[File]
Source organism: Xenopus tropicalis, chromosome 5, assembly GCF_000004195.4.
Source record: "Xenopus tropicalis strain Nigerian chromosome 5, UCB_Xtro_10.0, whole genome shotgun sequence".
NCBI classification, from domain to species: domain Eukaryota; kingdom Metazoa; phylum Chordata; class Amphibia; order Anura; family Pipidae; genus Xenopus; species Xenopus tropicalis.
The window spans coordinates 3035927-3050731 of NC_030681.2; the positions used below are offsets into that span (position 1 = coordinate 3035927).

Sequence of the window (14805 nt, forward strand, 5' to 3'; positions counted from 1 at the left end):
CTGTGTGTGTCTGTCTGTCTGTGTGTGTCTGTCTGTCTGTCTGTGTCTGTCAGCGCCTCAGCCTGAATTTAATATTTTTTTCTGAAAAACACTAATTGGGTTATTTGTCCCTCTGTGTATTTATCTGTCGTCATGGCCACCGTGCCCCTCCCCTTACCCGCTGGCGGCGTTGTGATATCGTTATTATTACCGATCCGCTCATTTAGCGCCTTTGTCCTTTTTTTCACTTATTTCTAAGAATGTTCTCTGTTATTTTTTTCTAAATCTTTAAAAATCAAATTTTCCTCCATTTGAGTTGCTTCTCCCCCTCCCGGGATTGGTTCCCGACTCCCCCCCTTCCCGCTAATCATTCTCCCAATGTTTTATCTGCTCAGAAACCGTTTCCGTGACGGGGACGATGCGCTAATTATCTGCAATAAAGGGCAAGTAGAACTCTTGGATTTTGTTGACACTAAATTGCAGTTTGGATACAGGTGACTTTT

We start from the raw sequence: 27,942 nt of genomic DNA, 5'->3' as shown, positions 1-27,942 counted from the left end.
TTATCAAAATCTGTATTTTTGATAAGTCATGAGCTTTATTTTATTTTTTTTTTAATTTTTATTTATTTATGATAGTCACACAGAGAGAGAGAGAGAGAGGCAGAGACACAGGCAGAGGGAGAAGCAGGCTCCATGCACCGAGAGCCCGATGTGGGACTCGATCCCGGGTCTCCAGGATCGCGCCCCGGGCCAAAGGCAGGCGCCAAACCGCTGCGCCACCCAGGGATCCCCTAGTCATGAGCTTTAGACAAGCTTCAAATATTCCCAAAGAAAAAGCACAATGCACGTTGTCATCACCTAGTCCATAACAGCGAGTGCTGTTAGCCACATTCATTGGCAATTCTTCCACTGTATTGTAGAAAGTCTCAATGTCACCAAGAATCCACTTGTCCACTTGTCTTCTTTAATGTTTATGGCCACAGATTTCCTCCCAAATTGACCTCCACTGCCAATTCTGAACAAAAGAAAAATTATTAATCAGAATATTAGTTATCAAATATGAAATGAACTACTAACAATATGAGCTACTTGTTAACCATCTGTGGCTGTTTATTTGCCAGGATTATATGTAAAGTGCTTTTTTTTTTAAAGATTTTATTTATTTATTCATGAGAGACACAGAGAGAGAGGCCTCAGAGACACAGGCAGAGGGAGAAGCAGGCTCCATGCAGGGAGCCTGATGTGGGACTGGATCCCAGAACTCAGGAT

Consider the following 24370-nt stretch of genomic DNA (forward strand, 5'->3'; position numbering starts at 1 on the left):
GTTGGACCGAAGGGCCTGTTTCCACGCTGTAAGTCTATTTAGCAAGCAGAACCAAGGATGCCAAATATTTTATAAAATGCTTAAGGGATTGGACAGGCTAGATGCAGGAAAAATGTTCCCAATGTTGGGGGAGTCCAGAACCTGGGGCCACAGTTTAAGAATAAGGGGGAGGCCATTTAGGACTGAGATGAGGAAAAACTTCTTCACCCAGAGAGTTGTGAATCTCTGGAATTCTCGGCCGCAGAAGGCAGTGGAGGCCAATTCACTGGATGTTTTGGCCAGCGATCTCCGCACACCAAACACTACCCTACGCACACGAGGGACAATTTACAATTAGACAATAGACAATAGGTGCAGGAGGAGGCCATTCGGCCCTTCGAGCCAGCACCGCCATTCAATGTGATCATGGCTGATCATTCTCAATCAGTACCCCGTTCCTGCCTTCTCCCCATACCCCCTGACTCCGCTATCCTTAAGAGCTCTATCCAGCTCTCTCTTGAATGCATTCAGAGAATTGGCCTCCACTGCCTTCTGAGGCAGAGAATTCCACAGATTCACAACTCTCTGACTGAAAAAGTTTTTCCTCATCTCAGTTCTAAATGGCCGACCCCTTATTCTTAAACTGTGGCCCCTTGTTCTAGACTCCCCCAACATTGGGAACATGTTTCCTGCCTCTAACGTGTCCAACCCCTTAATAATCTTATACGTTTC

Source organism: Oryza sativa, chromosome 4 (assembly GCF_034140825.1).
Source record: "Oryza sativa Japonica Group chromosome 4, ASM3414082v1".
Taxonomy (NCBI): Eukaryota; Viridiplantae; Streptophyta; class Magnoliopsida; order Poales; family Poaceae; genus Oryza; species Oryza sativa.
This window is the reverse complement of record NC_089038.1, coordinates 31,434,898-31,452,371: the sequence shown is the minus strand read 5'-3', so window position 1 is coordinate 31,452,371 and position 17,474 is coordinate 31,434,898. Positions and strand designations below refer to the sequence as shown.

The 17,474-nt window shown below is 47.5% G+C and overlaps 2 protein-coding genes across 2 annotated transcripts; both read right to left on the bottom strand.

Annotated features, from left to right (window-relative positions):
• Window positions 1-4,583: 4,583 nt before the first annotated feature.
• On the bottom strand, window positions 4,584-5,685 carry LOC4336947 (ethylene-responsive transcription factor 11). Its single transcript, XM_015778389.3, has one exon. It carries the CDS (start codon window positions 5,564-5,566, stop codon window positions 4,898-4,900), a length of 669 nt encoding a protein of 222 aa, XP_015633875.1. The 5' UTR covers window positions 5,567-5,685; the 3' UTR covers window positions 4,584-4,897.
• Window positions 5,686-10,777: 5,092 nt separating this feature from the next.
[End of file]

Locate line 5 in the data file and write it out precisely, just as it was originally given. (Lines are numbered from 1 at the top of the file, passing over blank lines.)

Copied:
Sequence of the window (14805 nt, forward strand, 5' to 3'; positions counted from 1 at the left end):